By Clay Chandler
May 6, 2017

Good morning.

Westerners visiting China rarely stop in Yiwu, the sprawling metropolis just south of Jack Ma’s hometown of Hangzhou. That’s a shame. Yiwu can teach you a lot about how Jack’s company, Alibaba, became such powerhouse–and why China’s entry into the world economy was so disruptive. The city is best known as home of the world’s largest “Small Commodities Market,” a vast wholesale bazaar where you can haggle face-to-face with sales reps from the myriad small and medium-sized enterprises Alibaba’s online platform helped connect to foreign buyers. Kitchen knives, golf equipment, lava lamps, garden gnomes, sex toys; you name it, somebody at Yiwu sells it.

Thanks to the commodities market, Yiwu itself is surprisingly cosmopolitan, but not in the way you might expect. The town center teems with traders from the Middle East, Africa and Central Asia. On my first visit in 2007, I marveled at the throng of kebab vendors, women in hajibs, men smoking shisha pipes. There’s even a huge mosque! Over the years, Yiwu has been featured in the Western press as “Sock City,” and “The Town That Makes Christmas.” The city made global headlines again this week for becoming the eastern terminus of Chinese president Xi Jinping’s ambitious “New Silk Road” initiative.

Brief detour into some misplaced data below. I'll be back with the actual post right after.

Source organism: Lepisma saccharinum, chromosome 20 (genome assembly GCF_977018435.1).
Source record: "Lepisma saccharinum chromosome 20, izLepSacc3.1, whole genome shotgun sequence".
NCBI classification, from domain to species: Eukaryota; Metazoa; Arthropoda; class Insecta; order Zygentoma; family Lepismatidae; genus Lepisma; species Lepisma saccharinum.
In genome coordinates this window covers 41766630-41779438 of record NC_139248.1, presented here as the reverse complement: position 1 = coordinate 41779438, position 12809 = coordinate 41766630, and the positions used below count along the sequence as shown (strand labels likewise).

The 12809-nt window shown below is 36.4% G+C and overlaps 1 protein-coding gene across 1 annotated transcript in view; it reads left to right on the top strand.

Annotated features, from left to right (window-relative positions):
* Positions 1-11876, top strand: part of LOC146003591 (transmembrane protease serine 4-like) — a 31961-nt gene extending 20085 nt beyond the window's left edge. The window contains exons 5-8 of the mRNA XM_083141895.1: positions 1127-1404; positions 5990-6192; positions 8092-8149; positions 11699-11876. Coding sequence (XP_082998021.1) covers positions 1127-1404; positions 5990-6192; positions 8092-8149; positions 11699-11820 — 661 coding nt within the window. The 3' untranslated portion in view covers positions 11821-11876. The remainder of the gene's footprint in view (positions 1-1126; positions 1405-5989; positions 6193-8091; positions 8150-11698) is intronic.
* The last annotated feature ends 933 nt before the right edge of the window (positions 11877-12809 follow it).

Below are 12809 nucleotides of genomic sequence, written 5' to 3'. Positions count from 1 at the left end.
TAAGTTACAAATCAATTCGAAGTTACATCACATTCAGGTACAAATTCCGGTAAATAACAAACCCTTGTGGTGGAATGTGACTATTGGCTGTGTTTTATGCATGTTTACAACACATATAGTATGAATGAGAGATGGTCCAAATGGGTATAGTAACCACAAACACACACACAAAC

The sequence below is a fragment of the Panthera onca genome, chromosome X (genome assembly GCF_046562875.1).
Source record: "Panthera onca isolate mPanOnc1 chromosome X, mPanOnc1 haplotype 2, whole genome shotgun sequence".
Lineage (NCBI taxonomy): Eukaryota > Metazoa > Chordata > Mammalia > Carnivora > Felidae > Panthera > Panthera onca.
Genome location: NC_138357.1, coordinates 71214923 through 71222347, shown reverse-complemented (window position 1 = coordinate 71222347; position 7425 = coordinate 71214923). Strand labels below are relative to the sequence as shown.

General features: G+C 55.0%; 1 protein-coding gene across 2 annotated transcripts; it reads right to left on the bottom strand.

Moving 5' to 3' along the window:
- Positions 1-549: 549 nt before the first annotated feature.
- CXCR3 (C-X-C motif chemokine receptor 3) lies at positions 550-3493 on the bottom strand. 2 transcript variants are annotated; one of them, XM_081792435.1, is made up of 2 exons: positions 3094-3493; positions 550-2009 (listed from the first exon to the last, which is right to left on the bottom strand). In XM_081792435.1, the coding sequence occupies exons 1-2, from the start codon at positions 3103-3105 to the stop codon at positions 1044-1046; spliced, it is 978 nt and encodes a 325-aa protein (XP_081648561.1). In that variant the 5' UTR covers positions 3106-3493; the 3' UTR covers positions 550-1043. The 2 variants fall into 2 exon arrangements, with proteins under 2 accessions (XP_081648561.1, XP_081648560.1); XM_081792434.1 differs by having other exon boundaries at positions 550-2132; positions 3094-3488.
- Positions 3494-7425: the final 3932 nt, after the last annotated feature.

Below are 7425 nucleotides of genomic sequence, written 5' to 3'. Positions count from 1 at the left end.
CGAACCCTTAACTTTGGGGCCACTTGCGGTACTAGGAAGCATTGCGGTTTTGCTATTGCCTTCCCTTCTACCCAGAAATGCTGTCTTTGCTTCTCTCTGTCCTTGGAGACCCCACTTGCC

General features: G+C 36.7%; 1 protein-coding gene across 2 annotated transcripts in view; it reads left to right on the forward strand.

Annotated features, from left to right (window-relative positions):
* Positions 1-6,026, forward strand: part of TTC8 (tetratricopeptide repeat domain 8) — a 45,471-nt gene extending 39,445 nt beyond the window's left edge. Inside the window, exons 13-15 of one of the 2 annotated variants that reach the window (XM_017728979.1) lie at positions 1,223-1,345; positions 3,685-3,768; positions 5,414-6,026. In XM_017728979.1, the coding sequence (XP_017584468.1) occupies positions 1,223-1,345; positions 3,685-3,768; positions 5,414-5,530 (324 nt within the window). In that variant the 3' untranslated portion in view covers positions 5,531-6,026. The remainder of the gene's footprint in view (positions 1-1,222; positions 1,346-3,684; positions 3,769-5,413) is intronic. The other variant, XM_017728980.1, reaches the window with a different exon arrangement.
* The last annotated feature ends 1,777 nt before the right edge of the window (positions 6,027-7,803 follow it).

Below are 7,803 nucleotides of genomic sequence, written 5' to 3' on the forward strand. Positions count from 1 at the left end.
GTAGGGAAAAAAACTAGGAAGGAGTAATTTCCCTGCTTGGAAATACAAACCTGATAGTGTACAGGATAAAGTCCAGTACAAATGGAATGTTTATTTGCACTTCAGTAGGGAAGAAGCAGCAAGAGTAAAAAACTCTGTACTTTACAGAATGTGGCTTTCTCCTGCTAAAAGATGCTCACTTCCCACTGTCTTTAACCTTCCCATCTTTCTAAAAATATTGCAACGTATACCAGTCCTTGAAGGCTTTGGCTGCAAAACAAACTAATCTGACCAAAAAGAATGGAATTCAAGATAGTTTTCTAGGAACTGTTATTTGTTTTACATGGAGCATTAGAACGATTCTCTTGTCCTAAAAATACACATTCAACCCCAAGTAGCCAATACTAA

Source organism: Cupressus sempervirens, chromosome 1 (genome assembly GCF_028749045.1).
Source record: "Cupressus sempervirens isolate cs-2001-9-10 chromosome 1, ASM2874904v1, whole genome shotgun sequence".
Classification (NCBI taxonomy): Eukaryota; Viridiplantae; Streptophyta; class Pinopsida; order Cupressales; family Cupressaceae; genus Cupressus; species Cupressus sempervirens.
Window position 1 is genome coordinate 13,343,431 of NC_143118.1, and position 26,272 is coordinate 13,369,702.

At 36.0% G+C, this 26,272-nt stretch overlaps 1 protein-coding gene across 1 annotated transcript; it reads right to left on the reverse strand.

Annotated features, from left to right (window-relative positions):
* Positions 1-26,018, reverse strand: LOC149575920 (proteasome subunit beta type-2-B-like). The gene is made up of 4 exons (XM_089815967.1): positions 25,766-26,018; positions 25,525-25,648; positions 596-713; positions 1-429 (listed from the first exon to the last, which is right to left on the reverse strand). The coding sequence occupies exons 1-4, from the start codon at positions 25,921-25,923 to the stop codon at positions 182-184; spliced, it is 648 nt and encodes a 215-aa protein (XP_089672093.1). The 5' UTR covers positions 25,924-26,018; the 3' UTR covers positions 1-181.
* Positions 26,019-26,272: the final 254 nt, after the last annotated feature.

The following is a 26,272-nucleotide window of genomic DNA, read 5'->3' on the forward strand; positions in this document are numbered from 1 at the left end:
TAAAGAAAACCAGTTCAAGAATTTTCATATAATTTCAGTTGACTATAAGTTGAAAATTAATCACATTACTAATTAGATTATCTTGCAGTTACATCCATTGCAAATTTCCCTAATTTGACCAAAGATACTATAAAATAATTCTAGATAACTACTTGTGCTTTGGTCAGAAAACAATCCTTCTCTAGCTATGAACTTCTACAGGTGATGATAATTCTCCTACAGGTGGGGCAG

Yiwu earned this new distinction with the arrival, on April 28, of a bright red locomotive pulling “East Wind,” the first train to travel directly from London to China. The train included 33 cars carrying 88 freight containers. The cargo: vitamins, baby formula and Scotch whisky. East Wind departed from Stanford-le-Hope, Essex just outside London, traversed the English Channel by tunnel to France, then wound its way through Belgium, Germany, Poland, Belarus, Russia and Kazakhstan before crossing back into the Middle Kingdom. There were multiple stops to switch locomotives and trucks to accommodate the many different railway gauges and signaling systems. In all, the 7,500-mile journey required 18 days. London is now the fifeteenth European city to establish direct rail links with China. The hope is that the London-Yiwu route will become a regular commercial freight service.